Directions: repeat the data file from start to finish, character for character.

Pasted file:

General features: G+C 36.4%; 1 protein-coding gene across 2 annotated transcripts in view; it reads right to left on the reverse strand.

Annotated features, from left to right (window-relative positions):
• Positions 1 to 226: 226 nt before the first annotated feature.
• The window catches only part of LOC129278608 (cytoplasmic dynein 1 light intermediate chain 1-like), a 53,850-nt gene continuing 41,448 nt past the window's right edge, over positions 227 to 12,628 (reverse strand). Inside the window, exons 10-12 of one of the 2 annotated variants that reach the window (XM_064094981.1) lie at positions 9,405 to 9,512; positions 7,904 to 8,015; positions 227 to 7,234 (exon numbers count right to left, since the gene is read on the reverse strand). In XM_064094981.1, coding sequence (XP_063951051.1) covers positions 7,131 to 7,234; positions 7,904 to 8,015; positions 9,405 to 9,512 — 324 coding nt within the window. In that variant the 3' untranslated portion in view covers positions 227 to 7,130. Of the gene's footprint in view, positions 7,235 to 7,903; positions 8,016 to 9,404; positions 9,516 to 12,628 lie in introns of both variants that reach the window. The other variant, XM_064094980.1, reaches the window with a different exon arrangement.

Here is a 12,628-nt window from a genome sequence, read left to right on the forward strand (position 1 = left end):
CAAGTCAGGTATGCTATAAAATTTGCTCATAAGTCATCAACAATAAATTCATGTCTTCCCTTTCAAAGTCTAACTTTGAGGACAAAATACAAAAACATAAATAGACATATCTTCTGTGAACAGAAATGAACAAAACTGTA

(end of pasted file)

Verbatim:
General features: G+C 36.4%; 1 protein-coding gene across 2 annotated transcripts in view; it reads right to left on the reverse strand.

Annotated features, from left to right (window-relative positions):
• Positions 1 to 226: 226 nt before the first annotated feature.
• The window catches only part of LOC129278608 (cytoplasmic dynein 1 light intermediate chain 1-like), a 53,850-nt gene continuing 41,448 nt past the window's right edge, over positions 227 to 12,628 (reverse strand). Inside the window, exons 10-12 of one of the 2 annotated variants that reach the window (XM_064094981.1) lie at positions 9,405 to 9,512; positions 7,904 to 8,015; positions 227 to 7,234 (exon numbers count right to left, since the gene is read on the reverse strand). In XM_064094981.1, coding sequence (XP_063951051.1) covers positions 7,131 to 7,234; positions 7,904 to 8,015; positions 9,405 to 9,512 — 324 coding nt within the window. In that variant the 3' untranslated portion in view covers positions 227 to 7,130. Of the gene's footprint in view, positions 7,235 to 7,903; positions 8,016 to 9,404; positions 9,516 to 12,628 lie in introns of both variants that reach the window. The other variant, XM_064094980.1, reaches the window with a different exon arrangement.

Here is a 12,628-nt window from a genome sequence, read left to right on the forward strand (position 1 = left end):
CAAGTCAGGTATGCTATAAAATTTGCTCATAAGTCATCAACAATAAATTCATGTCTTCCCTTTCAAAGTCTAACTTTGAGGACAAAATACAAAAACATAAATAGACATATCTTCTGTGAACAGAAATGAACAAAACTGTA